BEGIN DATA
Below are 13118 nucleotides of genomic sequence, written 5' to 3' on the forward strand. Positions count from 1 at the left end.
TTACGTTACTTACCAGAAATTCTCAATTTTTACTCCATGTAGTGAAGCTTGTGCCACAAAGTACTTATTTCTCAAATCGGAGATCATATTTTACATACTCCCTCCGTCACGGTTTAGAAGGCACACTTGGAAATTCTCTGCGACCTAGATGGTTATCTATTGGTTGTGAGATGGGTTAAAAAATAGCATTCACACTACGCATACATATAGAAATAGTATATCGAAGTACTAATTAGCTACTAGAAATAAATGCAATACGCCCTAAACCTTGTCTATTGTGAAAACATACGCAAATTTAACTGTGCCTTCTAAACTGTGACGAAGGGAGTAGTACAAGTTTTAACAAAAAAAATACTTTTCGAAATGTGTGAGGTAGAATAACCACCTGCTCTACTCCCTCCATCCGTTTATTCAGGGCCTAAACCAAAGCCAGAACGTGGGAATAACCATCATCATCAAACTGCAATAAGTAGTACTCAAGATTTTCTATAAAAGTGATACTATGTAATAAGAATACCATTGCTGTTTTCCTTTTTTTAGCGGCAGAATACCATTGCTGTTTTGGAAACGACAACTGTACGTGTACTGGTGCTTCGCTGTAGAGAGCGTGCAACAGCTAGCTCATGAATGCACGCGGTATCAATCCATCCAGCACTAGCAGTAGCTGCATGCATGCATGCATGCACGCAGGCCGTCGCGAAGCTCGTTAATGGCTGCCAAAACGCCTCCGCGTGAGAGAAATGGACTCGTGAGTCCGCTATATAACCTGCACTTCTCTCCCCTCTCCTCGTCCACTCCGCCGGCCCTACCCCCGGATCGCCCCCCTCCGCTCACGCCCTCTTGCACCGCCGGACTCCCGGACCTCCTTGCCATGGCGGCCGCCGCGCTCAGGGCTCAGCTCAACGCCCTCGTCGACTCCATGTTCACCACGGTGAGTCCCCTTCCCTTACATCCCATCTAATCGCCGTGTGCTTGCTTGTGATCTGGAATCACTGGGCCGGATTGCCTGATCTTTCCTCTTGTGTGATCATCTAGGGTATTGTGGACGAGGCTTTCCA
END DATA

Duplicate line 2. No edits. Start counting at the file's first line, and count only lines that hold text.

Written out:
TTACGTTACTTACCAGAAATTCTCAATTTTTACTCCATGTAGTGAAGCTTGTGCCACAAAGTACTTATTTCTCAAATCGGAGATCATATTTTACATACTCCCTCCGTCACGGTTTAGAAGGCACACTTGGAAATTCTCTGCGACCTAGATGGTTATCTATTGGTTGTGAGATGGGTTAAAAAATAGCATTCACACTACGCATACATATAGAAATAGTATATCGAAGTACTAATTAGCTACTAGAAATAAATGCAATACGCCCTAAACCTTGTCTATTGTGAAAACATACGCAAATTTAACTGTGCCTTCTAAACTGTGACGAAGGGAGTAGTACAAGTTTTAACAAAAAAAATACTTTTCGAAATGTGTGAGGTAGAATAACCACCTGCTCTACTCCCTCCATCCGTTTATTCAGGGCCTAAACCAAAGCCAGAACGTGGGAATAACCATCATCATCAAACTGCAATAAGTAGTACTCAAGATTTTCTATAAAAGTGATACTATGTAATAAGAATACCATTGCTGTTTTCCTTTTTTTAGCGGCAGAATACCATTGCTGTTTTGGAAACGACAACTGTACGTGTACTGGTGCTTCGCTGTAGAGAGCGTGCAACAGCTAGCTCATGAATGCACGCGGTATCAATCCATCCAGCACTAGCAGTAGCTGCATGCATGCATGCATGCACGCAGGCCGTCGCGAAGCTCGTTAATGGCTGCCAAAACGCCTCCGCGTGAGAGAAATGGACTCGTGAGTCCGCTATATAACCTGCACTTCTCTCCCCTCTCCTCGTCCACTCCGCCGGCCCTACCCCCGGATCGCCCCCCTCCGCTCACGCCCTCTTGCACCGCCGGACTCCCGGACCTCCTTGCCATGGCGGCCGCCGCGCTCAGGGCTCAGCTCAACGCCCTCGTCGACTCCATGTTCACCACGGTGAGTCCCCTTCCCTTACATCCCATCTAATCGCCGTGTGCTTGCTTGTGATCTGGAATCACTGGGCCGGATTGCCTGATCTTTCCTCTTGTGTGATCATCTAGGGTATTGTGGACGAGGCTTTCCA